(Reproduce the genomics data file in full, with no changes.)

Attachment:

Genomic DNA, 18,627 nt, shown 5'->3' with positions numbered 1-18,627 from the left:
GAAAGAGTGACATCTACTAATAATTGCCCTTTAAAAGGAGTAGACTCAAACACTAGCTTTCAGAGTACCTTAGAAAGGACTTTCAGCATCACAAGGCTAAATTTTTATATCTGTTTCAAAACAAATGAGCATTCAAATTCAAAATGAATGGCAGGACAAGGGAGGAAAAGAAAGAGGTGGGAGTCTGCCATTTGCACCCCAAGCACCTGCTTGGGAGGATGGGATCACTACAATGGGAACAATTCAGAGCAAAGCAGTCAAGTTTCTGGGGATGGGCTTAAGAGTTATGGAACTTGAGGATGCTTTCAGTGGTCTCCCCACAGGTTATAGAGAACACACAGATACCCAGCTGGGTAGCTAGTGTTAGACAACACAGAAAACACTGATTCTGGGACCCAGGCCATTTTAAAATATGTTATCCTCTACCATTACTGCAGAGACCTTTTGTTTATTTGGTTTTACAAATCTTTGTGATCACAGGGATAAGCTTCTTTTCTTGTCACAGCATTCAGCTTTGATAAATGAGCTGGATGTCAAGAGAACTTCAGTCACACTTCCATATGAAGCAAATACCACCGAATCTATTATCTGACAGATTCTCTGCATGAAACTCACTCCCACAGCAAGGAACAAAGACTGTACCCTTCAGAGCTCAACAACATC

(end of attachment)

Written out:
Genomic DNA, 18,627 nt, shown 5'->3' with positions numbered 1-18,627 from the left:
GAAAGAGTGACATCTACTAATAATTGCCCTTTAAAAGGAGTAGACTCAAACACTAGCTTTCAGAGTACCTTAGAAAGGACTTTCAGCATCACAAGGCTAAATTTTTATATCTGTTTCAAAACAAATGAGCATTCAAATTCAAAATGAATGGCAGGACAAGGGAGGAAAAGAAAGAGGTGGGAGTCTGCCATTTGCACCCCAAGCACCTGCTTGGGAGGATGGGATCACTACAATGGGAACAATTCAGAGCAAAGCAGTCAAGTTTCTGGGGATGGGCTTAAGAGTTATGGAACTTGAGGATGCTTTCAGTGGTCTCCCCACAGGTTATAGAGAACACACAGATACCCAGCTGGGTAGCTAGTGTTAGACAACACAGAAAACACTGATTCTGGGACCCAGGCCATTTTAAAATATGTTATCCTCTACCATTACTGCAGAGACCTTTTGTTTATTTGGTTTTACAAATCTTTGTGATCACAGGGATAAGCTTCTTTTCTTGTCACAGCATTCAGCTTTGATAAATGAGCTGGATGTCAAGAGAACTTCAGTCACACTTCCATATGAAGCAAATACCACCGAATCTATTATCTGACAGATTCTCTGCATGAAACTCACTCCCACAGCAAGGAACAAAGACTGTACCCTTCAGAGCTCAACAACATC